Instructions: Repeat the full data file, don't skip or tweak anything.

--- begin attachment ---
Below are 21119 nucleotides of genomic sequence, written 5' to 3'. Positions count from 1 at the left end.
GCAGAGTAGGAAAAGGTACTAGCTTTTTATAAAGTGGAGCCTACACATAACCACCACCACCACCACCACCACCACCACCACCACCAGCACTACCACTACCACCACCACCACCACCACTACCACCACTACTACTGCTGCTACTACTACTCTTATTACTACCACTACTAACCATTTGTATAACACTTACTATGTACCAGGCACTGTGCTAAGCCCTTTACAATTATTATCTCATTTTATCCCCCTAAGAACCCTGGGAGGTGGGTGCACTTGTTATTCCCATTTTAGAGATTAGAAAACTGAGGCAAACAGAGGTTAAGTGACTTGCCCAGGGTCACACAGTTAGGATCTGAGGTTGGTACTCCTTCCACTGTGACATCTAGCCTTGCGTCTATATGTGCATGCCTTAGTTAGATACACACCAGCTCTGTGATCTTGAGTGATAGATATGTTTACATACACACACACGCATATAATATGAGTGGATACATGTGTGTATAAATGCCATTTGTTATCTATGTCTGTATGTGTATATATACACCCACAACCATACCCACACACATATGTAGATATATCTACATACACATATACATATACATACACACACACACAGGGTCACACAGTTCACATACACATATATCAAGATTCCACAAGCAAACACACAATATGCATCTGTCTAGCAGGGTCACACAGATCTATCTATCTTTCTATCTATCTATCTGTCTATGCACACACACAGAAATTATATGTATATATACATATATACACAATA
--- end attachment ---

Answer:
Below are 21119 nucleotides of genomic sequence, written 5' to 3'. Positions count from 1 at the left end.
GCAGAGTAGGAAAAGGTACTAGCTTTTTATAAAGTGGAGCCTACACATAACCACCACCACCACCACCACCACCACCACCACCACCAGCACTACCACTACCACCACCACCACCACCACTACCACCACTACTACTGCTGCTACTACTACTCTTATTACTACCACTACTAACCATTTGTATAACACTTACTATGTACCAGGCACTGTGCTAAGCCCTTTACAATTATTATCTCATTTTATCCCCCTAAGAACCCTGGGAGGTGGGTGCACTTGTTATTCCCATTTTAGAGATTAGAAAACTGAGGCAAACAGAGGTTAAGTGACTTGCCCAGGGTCACACAGTTAGGATCTGAGGTTGGTACTCCTTCCACTGTGACATCTAGCCTTGCGTCTATATGTGCATGCCTTAGTTAGATACACACCAGCTCTGTGATCTTGAGTGATAGATATGTTTACATACACACACACGCATATAATATGAGTGGATACATGTGTGTATAAATGCCATTTGTTATCTATGTCTGTATGTGTATATATACACCCACAACCATACCCACACACATATGTAGATATATCTACATACACATATACATATACATACACACACACACAGGGTCACACAGTTCACATACACATATATCAAGATTCCACAAGCAAACACACAATATGCATCTGTCTAGCAGGGTCACACAGATCTATCTATCTTTCTATCTATCTATCTGTCTATGCACACACACAGAAATTATATGTATATATACATATATACACAATA